Ferric Gluconate Is Highly Efficacious in Anemic Hemodialysis Patients with High Serum Ferritin and Low Transferrin Saturation: Results of the Dialysis Patients’ Response to IV Iron with Elevated Ferritin (DRIVE) Study : Journal of the American Society of Nephrology

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Ferric Gluconate Is Highly Efficacious in Anemic Hemodialysis Patients with High Serum Ferritin and Low Transferrin Saturation

Results of the Dialysis Patients’ Response to IV Iron with Elevated Ferritin (DRIVE) Study

Coyne, Daniel W.*; Kapoian, Toros; Suki, Wadi; Singh, Ajay K.§; Moran, John E.; Dahl, Naomi V.; Rizkala, Adel R. the DRIVE Study Group

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Journal of the American Society of Nephrology 18(3):p 975-984, March 2007. | DOI: 10.1681/ASN.2006091034
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Intravenous iron therapy is required by almost all hemodialysis patients to maintain iron stores and permit adequate erythropoiesis (1). Iron deficiency can occur in virtually all hemodialysis patients as a result of continuing blood losses and increased iron utilization as a result of erythropoiesis-stimulating protein therapy. Hemodialysis patients are estimated to lose 1 to 3 g of iron per year (2). Consequently, regular intravenous iron administration to hemodialysis patients is recommended (1).

Serum ferritin and transferrin saturation (TSAT) are the standard laboratory tests to evaluate iron stores, and the limits for diagnosis of iron deficiency and adequate iron in healthy adults are fairly well defined. Although these tests are used routinely to guide iron therapy in dialysis patients, studies have shown that ferritin and TSAT cutoffs for diagnosis of iron deficiency must be much higher than that used in the general population (3,4). In addition, studies that have administered intravenous iron to dialysis patients have found ferritin and TSAT repeatedly to be poorly predictive of hemoglobin responsiveness (47).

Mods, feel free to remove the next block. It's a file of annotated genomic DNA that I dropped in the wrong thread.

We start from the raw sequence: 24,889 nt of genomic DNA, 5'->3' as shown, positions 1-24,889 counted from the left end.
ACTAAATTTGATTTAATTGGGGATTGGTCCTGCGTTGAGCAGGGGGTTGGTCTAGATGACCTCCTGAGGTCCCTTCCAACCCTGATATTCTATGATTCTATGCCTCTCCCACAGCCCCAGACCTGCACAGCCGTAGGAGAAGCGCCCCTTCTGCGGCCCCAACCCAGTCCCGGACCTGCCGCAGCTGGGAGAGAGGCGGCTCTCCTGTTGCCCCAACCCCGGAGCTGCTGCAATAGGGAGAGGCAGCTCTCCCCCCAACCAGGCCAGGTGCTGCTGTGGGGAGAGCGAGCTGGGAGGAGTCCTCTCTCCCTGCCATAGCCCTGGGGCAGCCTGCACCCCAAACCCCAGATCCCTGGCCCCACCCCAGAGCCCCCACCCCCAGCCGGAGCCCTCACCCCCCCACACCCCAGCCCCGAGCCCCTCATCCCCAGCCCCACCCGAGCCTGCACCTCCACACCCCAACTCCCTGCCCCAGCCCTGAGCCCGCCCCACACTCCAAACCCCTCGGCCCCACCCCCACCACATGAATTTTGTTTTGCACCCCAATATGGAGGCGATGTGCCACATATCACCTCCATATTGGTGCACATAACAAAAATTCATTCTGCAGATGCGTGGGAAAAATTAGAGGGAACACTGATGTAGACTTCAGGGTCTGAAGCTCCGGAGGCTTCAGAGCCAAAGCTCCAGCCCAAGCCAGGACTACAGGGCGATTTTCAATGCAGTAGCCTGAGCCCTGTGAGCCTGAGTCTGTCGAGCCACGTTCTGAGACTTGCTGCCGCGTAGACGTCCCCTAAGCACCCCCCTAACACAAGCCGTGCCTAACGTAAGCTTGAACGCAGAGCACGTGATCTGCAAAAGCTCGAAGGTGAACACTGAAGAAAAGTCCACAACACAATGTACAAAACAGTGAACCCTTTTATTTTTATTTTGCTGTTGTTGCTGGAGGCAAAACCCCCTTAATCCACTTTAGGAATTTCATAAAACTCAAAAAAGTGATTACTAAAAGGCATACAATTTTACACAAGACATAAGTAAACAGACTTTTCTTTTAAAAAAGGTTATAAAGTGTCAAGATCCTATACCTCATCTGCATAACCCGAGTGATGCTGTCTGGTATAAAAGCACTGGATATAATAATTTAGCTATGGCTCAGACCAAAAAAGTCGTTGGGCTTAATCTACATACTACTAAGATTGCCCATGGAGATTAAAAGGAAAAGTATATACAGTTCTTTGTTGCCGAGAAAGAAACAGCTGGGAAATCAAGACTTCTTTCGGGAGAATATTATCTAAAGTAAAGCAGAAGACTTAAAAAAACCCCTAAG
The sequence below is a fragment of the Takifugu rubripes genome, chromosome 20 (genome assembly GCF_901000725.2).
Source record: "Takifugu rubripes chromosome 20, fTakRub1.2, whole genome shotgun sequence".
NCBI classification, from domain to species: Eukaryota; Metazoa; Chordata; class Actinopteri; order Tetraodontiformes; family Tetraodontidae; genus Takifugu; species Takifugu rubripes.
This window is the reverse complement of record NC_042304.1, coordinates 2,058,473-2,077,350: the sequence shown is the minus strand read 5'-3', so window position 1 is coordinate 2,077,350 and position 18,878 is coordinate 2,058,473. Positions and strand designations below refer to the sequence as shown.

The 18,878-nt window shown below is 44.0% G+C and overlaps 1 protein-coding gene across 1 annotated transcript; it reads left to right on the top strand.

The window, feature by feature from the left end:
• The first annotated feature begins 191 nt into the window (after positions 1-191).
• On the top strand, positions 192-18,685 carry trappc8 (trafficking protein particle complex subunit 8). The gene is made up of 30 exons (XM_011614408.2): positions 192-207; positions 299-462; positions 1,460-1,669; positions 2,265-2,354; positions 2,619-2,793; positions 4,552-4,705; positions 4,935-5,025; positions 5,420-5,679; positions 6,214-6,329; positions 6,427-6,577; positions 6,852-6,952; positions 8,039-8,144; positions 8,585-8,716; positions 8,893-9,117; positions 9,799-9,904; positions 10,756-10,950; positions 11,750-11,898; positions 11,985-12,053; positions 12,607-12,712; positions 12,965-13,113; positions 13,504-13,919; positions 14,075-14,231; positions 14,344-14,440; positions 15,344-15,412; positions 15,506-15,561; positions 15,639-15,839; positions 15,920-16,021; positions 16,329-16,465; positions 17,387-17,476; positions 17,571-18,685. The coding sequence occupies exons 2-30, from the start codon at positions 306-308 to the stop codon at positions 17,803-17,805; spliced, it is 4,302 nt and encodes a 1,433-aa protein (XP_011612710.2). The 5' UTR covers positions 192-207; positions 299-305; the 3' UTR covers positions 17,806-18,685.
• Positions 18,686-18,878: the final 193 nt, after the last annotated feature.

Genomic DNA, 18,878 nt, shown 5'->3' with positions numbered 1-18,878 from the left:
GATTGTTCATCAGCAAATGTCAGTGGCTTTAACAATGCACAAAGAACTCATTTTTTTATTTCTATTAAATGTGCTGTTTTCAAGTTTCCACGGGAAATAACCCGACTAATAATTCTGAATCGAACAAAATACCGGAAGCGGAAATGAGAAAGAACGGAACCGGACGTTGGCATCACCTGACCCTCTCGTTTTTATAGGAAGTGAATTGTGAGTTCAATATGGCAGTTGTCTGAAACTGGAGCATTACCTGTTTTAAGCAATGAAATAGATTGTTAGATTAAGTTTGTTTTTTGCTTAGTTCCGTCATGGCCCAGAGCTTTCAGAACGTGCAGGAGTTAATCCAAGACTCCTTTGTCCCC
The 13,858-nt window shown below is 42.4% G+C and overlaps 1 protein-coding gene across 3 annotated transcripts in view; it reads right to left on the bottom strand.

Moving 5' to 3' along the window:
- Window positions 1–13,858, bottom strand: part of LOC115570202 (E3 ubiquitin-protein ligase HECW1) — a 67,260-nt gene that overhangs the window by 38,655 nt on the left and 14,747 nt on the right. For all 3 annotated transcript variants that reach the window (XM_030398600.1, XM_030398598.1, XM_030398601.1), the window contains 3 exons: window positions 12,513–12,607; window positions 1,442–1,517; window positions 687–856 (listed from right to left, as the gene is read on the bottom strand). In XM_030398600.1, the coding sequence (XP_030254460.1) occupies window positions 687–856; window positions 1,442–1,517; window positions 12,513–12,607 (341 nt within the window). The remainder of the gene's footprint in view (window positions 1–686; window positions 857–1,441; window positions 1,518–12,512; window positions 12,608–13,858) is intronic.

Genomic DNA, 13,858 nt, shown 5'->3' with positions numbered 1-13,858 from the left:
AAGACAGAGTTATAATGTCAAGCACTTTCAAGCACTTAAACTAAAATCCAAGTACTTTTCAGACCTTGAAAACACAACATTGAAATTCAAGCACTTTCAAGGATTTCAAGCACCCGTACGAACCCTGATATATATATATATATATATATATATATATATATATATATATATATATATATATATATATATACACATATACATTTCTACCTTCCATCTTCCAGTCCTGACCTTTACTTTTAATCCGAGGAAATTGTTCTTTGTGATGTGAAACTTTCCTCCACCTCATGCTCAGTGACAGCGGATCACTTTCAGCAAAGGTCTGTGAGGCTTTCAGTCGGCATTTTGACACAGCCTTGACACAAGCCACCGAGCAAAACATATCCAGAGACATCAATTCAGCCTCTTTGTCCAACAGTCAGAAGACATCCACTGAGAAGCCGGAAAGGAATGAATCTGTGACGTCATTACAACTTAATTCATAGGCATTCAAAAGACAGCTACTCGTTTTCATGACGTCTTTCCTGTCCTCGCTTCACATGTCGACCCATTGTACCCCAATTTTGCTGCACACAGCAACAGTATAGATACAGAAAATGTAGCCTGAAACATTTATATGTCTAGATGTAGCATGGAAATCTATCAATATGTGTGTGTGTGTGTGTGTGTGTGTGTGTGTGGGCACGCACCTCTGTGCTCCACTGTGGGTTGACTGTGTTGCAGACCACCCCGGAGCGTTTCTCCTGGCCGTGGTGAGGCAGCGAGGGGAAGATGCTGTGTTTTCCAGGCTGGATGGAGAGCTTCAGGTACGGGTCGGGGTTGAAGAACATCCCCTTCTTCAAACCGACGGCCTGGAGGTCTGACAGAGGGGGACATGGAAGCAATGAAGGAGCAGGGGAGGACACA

Following the recommendations of the National Kidney Foundation’s 1997 and 2001 Anemia Guidelines to maintain ferritin between 100 and 800 ng/ml, intravenous iron has been administered regularly to most hemodialysis patients, generally as maintenance therapy that is reduced as ferritin approaches 800 ng/ml (1,2). Consequently, the mean ferritin in the US hemodialysis population has been stable between 590 and 630 ng/ml since 2001 (8). The 2006 Anemia Clinical Practice Recommendations (CPR) state that there is insufficient evidence of responsiveness to iron when ferritin is >500 ng/ml, and “routine administration” cannot be recommended, although intravenous iron use should be considered after weighing “ESA [erythropoiesis-stimulating agent] responsiveness, [hemoglobin] and TSAT level, and the patient’s clinical status” (9). Rigidly withholding iron when ferritin is >500 ng/ml on the basis of the new CPR’s opinion-based statement without considering the factors noted above as directed by the recommendation would have significant implications for a large portion of the hemodialysis population, especially if significant numbers of patients with higher ferritin have absolute or functional iron deficiency.

The Dialysis Patients’ Response to IV Iron with Elevated Ferritin (DRIVE) study is a controlled, multicenter trial that randomly assigned hemodialysis patients to 1 g of ferric gluconate (Ferrlecit; Watson Laboratories, Morristown, NJ) or no iron therapy if they were anemic, had serum ferritin of 500 to 1200 ng/ml, had TSAT ≤25%, and were receiving adequate epoetin dosages. The trial was designed specifically to determine the response rate to intravenous iron over this broad ferritin range and to determine what upper limit, if any, should be used.

Materials and Methods

The study was an open-label, randomized, controlled, multicenter trial conducted in 37 centers across the United States. It was conducted in compliance with the Declaration of Helsinki and approved by the human studies committee at each center. This trial was registered with the National Institutes of Health through the National Library of Medicine at http://www.clinicaltrials.gov/.